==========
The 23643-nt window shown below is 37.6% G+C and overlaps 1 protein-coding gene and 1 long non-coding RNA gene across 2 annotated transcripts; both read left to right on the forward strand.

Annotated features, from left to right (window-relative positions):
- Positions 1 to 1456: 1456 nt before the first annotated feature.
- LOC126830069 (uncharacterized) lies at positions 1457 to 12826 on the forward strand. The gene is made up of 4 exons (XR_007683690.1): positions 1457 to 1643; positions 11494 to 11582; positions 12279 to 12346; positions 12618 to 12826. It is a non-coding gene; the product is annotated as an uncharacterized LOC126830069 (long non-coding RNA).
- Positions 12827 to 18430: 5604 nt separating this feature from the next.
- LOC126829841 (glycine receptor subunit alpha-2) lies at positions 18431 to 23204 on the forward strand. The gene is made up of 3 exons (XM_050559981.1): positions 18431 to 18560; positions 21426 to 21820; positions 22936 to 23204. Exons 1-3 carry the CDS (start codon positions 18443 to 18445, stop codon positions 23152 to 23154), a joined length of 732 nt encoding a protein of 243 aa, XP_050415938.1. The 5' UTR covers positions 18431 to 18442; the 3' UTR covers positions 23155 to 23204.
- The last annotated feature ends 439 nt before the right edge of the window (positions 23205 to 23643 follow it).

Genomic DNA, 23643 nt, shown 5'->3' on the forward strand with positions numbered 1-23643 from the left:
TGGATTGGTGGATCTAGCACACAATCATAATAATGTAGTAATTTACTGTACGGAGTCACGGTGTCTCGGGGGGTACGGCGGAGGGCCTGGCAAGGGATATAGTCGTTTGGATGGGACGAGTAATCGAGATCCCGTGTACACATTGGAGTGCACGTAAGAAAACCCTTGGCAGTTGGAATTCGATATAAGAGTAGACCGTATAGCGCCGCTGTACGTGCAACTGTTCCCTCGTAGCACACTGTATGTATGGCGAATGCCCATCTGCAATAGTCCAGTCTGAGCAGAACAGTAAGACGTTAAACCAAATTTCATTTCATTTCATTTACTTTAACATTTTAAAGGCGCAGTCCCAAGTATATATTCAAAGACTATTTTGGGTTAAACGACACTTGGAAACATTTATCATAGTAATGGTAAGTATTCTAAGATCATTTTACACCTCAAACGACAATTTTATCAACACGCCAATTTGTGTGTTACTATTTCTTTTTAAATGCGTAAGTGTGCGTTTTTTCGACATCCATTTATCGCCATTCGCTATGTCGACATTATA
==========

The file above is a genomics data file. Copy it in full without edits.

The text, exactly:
The 23643-nt window shown below is 37.6% G+C and overlaps 1 protein-coding gene and 1 long non-coding RNA gene across 2 annotated transcripts; both read left to right on the forward strand.

Annotated features, from left to right (window-relative positions):
- Positions 1 to 1456: 1456 nt before the first annotated feature.
- LOC126830069 (uncharacterized) lies at positions 1457 to 12826 on the forward strand. The gene is made up of 4 exons (XR_007683690.1): positions 1457 to 1643; positions 11494 to 11582; positions 12279 to 12346; positions 12618 to 12826. It is a non-coding gene; the product is annotated as an uncharacterized LOC126830069 (long non-coding RNA).
- Positions 12827 to 18430: 5604 nt separating this feature from the next.
- LOC126829841 (glycine receptor subunit alpha-2) lies at positions 18431 to 23204 on the forward strand. The gene is made up of 3 exons (XM_050559981.1): positions 18431 to 18560; positions 21426 to 21820; positions 22936 to 23204. Exons 1-3 carry the CDS (start codon positions 18443 to 18445, stop codon positions 23152 to 23154), a joined length of 732 nt encoding a protein of 243 aa, XP_050415938.1. The 5' UTR covers positions 18431 to 18442; the 3' UTR covers positions 23155 to 23204.
- The last annotated feature ends 439 nt before the right edge of the window (positions 23205 to 23643 follow it).

Genomic DNA, 23643 nt, shown 5'->3' on the forward strand with positions numbered 1-23643 from the left:
TGGATTGGTGGATCTAGCACACAATCATAATAATGTAGTAATTTACTGTACGGAGTCACGGTGTCTCGGGGGGTACGGCGGAGGGCCTGGCAAGGGATATAGTCGTTTGGATGGGACGAGTAATCGAGATCCCGTGTACACATTGGAGTGCACGTAAGAAAACCCTTGGCAGTTGGAATTCGATATAAGAGTAGACCGTATAGCGCCGCTGTACGTGCAACTGTTCCCTCGTAGCACACTGTATGTATGGCGAATGCCCATCTGCAATAGTCCAGTCTGAGCAGAACAGTAAGACGTTAAACCAAATTTCATTTCATTTCATTTACTTTAACATTTTAAAGGCGCAGTCCCAAGTATATATTCAAAGACTATTTTGGGTTAAACGACACTTGGAAACATTTATCATAGTAATGGTAAGTATTCTAAGATCATTTTACACCTCAAACGACAATTTTATCAACACGCCAATTTGTGTGTTACTATTTCTTTTTAAATGCGTAAGTGTGCGTTTTTTCGACATCCATTTATCGCCATTCGCTATGTCGACATTATA